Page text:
And so I had one moment last Wednesday at about 11.30pm when I received an email I didn’t really want to receive and I burst into tears. My first thought was, “I really don’t want to do this anymore” and then my second thought was “so don’t do it anymore, idiot”.

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I’ll admit my pride was a bit hurt at the thought I’d tried really bloody hard at this job and just didn’t have the mental, emotional or physical capacity to see it through but in the end logic won. It would have been easier to keep trucking on with my lovely big reliable salary and impressive job title as I slowly descended into a pool of my own stress-related mentalness but I thought back to my time with Laura and realised this is not what I want. This is not something that makes me want to go balls to the wall. I want to do what I’m good at, be in charge of my own destiny, work in an area I feel real passion and a connection for (that’s you, internet).

Plus, come on. I’m a single mother of a 3 and 4 year old, it’s hardly realistic to be working 70 hours a week now, is it?

So this is me stepping outside the box, apologising for following my head and not my heart, for choosing money and security over what I truly love. I feel like I’m back in control of my own destiny and making that decision on my own feels really wonderful.

And I share this story because I want to say thank-you. Thank-you to Laura who puts her own self out there to help other people see they can do it (and you can read her own personal story about why it’s OK to quit here). Thank-you to the Universe for the series of events that led me to feel empowered enough to make this decision (that’s the biggest fucking hippie sentence I’ve ever written, right there). Thank-you to my mum who has held my own personal fort down and looked after my children while I’ve been living the stressed-out corporate dream. Thank-you to my friends who haven’t forgotten about me while I’ve drifted off into this period of craziness.

I also share this because I think it’s important to realise we don’t have to do what others expect us to do. We can take the road less travelled and discover that path is much happier. As Laura says, go balls to the wall… it’s a great way to take steps towards finding your happiness.

Internet, I am back. And by god have I missed you.

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View Comments (28)
  • Loved this post. It’s so brave of you to admit that it was too hard and that you’d made a mistake. When I was 20 I was working in an office (nothing high-stress, just an office-administrator) because I thought that’s what I ‘should’ do because that’s what everyone else was doing and what was expected of me. In hindsight, struggling to get pregnant for 3 years was the best thing that ever happened to me as it put my life in perspective. I suddenly had to imagine a live without children and I knew that slogging away in an office with no real goals or progression was definitely not what I wanted. It really gave me the push I needed to get out of the 9-5 cycle. I’ve been freelance for 3 years now and loving it. Yes, it’s hard making ends meet some months but the sense of freedom is incredible. It’s also allowed me so much precious time with my son that I just wouldn’t be able to have if I’d gone back to an office.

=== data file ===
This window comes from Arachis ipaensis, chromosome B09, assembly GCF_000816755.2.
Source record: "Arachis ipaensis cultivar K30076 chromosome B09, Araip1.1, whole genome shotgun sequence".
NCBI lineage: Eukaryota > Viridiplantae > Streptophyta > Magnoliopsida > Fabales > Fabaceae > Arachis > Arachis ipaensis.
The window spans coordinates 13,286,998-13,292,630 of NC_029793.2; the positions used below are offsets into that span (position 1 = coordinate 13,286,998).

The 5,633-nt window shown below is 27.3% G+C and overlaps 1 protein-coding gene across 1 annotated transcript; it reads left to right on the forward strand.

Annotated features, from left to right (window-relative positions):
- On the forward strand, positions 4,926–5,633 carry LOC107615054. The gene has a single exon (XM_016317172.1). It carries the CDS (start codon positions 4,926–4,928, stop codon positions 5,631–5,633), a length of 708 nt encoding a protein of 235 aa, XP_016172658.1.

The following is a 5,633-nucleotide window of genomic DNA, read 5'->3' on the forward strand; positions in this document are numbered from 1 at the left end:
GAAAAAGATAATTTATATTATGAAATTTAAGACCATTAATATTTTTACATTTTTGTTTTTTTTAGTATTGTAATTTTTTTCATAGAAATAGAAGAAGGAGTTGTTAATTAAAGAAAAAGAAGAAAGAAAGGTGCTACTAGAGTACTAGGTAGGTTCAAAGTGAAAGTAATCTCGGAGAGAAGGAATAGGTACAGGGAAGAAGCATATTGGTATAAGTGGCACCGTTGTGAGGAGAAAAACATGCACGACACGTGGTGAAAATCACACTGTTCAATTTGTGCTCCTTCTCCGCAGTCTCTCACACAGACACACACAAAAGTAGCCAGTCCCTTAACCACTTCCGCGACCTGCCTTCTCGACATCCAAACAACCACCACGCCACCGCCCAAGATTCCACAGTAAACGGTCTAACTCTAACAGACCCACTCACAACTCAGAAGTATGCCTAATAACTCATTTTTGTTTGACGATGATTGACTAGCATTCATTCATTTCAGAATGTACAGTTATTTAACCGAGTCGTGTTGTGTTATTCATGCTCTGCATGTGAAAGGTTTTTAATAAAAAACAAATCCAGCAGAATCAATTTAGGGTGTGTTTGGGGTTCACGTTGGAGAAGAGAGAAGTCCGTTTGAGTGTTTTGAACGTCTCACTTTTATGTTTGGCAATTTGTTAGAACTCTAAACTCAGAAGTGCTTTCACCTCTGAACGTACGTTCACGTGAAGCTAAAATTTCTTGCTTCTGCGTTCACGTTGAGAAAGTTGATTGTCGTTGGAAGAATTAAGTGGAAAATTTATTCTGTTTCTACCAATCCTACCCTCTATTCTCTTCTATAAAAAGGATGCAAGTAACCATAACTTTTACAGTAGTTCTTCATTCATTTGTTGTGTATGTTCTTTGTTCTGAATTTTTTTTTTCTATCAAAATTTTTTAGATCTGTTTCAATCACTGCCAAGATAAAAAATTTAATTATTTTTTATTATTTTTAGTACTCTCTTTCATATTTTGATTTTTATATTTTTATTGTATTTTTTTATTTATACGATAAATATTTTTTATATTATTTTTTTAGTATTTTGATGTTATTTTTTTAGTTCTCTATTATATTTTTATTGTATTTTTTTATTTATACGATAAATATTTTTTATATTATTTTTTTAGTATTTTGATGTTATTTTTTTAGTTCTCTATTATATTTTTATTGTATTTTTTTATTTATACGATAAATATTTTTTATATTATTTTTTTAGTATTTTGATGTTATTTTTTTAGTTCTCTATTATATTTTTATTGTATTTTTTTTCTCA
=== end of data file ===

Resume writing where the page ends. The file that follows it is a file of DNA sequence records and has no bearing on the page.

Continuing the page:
Also, totally LOVE Laura’s blog. I have a friend like her called Cheryl and she always makes me feel ballsy and like I can do anything whenever I see her. Hurrah for lovely lady chums!

    • Thank you for sharing your experience – isn’t it funny where we find our happiness? And you’re right, there’s nothing like that freedom of the freelancer!
      Hurrah indeed for lovely lady chums, I don’t know where we’d be without them! x

  • Thank you for writing this – I’m in a similar place at the moment and it’s really helpful to see these words in black and white.

    I’ve transferred to another global office and despite the steady, pretty decent pay and convenience to home it is not what I expected (or was sold) at all. Very admin heavy and doing stuff that I haven’t done for about ten years and I’m embarrassed to say, I’m just not very good at. I’ve replaced one full time guy but only working three days a week and being expected to do the admin, the strategy and everything in between and it is making me anxious beyond belief.

    I got ‘that’ email today advising me that taking two days annual leave (which I was owed from working outside my standard hours) in a row to cover school holidays ‘isn’t ideal’ for the client (this is despite my making plans to not take all week off for school holidays and flying my mother over to help with the kids for the other three days) but that I would be allowed to do it ‘this time’ and I LOST MY SHIT. Only at my husband, but lost my shit all the same.